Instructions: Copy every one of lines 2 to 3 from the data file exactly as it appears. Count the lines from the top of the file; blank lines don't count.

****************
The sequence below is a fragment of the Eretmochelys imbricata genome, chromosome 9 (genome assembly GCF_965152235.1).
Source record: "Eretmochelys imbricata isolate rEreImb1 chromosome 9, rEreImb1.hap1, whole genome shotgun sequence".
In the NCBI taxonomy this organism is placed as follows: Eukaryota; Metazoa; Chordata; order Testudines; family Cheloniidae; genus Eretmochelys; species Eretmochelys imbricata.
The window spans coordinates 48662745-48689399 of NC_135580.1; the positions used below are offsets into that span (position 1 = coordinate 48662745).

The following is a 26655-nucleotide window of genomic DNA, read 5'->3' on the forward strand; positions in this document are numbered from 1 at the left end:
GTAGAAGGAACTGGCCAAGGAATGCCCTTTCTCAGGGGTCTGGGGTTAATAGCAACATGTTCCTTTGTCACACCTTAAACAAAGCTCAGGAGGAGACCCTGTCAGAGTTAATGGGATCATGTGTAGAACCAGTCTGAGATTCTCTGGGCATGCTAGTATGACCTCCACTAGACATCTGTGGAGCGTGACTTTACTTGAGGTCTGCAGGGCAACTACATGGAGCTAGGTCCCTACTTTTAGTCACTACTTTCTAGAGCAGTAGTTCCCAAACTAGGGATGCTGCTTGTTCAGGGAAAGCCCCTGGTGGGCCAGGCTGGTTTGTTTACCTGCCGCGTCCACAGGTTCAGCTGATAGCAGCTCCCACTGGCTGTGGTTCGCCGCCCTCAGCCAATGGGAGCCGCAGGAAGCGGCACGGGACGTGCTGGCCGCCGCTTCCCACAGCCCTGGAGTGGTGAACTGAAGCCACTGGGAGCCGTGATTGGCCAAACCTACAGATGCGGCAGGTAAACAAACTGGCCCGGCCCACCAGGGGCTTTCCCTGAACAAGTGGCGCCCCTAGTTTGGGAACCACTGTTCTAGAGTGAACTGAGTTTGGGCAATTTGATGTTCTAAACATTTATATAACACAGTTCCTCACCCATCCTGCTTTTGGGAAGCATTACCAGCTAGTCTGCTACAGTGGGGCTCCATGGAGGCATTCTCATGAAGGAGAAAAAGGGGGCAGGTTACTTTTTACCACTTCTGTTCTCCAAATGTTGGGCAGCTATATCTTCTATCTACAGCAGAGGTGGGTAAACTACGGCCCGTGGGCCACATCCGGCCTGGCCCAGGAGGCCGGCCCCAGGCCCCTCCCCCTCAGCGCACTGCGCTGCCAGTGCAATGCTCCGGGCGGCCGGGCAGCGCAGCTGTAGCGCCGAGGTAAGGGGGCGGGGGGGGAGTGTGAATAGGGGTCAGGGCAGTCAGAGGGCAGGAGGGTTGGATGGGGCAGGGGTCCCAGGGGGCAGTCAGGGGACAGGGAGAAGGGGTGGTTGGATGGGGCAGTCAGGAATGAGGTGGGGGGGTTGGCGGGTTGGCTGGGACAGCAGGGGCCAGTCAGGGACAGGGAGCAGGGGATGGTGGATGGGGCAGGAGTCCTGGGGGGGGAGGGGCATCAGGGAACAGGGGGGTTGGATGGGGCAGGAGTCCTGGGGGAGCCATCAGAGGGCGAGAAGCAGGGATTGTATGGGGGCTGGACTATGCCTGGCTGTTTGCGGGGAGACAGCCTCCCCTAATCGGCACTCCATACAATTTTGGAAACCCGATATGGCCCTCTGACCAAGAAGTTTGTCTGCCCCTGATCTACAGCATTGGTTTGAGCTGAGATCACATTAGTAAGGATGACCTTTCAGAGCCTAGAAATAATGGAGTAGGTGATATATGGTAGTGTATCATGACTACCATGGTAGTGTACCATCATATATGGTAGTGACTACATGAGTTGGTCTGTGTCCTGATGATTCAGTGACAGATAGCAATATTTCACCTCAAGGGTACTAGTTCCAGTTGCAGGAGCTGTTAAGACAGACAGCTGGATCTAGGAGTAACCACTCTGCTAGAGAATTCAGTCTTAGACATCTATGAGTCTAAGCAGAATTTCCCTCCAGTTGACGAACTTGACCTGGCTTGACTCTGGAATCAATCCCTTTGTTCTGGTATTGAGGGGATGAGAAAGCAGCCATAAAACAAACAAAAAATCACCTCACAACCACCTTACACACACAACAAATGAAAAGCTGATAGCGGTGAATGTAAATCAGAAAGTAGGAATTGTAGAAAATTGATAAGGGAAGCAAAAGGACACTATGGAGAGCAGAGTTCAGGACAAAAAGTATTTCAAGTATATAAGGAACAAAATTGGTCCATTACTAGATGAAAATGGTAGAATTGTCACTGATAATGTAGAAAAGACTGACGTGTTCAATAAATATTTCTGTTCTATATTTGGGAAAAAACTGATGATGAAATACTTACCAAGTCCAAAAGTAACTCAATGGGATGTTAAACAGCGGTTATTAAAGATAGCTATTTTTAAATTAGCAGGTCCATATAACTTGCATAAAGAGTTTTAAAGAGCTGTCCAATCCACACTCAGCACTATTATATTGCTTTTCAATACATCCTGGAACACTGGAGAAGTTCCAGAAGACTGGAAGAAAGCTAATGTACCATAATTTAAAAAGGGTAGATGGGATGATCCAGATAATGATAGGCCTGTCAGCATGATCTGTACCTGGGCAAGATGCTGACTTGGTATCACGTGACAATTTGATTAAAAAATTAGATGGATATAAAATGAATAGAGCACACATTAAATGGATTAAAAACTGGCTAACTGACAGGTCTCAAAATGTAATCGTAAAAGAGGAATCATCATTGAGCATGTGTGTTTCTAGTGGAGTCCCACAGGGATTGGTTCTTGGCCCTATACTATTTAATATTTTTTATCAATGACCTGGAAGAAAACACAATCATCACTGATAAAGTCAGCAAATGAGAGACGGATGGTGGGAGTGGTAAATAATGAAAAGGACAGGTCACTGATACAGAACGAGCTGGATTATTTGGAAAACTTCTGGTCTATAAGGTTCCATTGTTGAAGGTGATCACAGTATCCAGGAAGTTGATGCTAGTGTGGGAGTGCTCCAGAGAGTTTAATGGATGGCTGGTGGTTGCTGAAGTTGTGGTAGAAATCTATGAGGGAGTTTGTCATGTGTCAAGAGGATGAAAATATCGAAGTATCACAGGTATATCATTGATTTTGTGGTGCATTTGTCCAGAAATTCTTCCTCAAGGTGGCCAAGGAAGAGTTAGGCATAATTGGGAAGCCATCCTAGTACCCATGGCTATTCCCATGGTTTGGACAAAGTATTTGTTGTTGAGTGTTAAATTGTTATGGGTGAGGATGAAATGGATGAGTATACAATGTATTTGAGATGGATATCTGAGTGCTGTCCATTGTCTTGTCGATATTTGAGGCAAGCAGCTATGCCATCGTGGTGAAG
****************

Source record: "Eretmochelys imbricata isolate rEreImb1 chromosome 9, rEreImb1.hap1, whole genome shotgun sequence".
In the NCBI taxonomy this organism is placed as follows: Eukaryota; Metazoa; Chordata; order Testudines; family Cheloniidae; genus Eretmochelys; species Eretmochelys imbricata.